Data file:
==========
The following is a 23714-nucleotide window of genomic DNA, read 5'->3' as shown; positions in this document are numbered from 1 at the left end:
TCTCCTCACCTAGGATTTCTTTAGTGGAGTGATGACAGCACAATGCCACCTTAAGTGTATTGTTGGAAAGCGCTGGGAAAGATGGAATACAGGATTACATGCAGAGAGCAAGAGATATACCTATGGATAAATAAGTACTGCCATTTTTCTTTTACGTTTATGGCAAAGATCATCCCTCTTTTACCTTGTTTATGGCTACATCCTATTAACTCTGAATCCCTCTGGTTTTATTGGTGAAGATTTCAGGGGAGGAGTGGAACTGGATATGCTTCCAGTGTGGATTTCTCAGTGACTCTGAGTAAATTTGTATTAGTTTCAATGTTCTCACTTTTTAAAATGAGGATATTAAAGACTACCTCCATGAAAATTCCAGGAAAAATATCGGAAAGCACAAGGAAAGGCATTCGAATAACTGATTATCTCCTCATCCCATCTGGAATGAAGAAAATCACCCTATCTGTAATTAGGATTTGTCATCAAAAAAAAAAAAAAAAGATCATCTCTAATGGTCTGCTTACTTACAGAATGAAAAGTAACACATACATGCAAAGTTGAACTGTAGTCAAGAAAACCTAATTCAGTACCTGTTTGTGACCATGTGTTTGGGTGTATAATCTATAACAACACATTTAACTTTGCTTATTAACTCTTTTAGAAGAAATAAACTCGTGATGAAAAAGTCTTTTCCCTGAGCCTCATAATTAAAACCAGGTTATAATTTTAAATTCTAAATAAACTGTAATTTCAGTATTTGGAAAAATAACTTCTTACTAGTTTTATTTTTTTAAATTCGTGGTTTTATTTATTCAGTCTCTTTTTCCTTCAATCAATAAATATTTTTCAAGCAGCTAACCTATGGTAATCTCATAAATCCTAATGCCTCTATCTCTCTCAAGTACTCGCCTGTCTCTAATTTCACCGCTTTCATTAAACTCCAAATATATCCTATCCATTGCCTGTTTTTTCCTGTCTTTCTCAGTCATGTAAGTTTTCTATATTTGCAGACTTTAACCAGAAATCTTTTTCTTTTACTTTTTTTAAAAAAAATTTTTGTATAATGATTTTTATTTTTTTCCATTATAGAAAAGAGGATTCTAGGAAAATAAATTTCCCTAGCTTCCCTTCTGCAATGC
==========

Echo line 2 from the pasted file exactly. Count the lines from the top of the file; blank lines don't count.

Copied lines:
TCTCCTCACCTAGGATTTCTTTAGTGGAGTGATGACAGCACAATGCCACCTTAAGTGTATTGTTGGAAAGCGCTGGGAAAGATGGAATACAGGATTACATGCAGAGAGCAAGAGATATACCTATGGATAAATAAGTACTGCCATTTTTCTTTTACGTTTATGGCAAAGATCATCCCTCTTTTACCTTGTTTATGGCTACATCCTATTAACTCTGAATCCCTCTGGTTTTATTGGTGAAGATTTCAGGGGAGGAGTGGAACTGGATATGCTTCCAGTGTGGATTTCTCAGTGACTCTGAGTAAATTTGTATTAGTTTCAATGTTCTCACTTTTTAAAATGAGGATATTAAAGACTACCTCCATGAAAATTCCAGGAAAAATATCGGAAAGCACAAGGAAAGGCATTCGAATAACTGATTATCTCCTCATCCCATCTGGAATGAAGAAAATCACCCTATCTGTAATTAGGATTTGTCATCAAAAAAAAAAAAAAAAGATCATCTCTAATGGTCTGCTTACTTACAGAATGAAAAGTAACACATACATGCAAAGTTGAACTGTAGTCAAGAAAACCTAATTCAGTACCTGTTTGTGACCATGTGTTTGGGTGTATAATCTATAACAACACATTTAACTTTGCTTATTAACTCTTTTAGAAGAAATAAACTCGTGATGAAAAAGTCTTTTCCCTGAGCCTCATAATTAAAACCAGGTTATAATTTTAAATTCTAAATAAACTGTAATTTCAGTATTTGGAAAAATAACTTCTTACTAGTTTTATTTTTTTAAATTCGTGGTTTTATTTATTCAGTCTCTTTTTCCTTCAATCAATAAATATTTTTCAAGCAGCTAACCTATGGTAATCTCATAAATCCTAATGCCTCTATCTCTCTCAAGTACTCGCCTGTCTCTAATTTCACCGCTTTCATTAAACTCCAAATATATCCTATCCATTGCCTGTTTTTTCCTGTCTTTCTCAGTCATGTAAGTTTTCTATATTTGCAGACTTTAACCAGAAATCTTTTTCTTTTACTTTTTTTAAAAAAAATTTTTGTATAATGATTTTTATTTTTTTCCATTATAGAAAAGAGGATTCTAGGAAAATAAATTTCCCTAGCTTCCCTTCTGCAATGC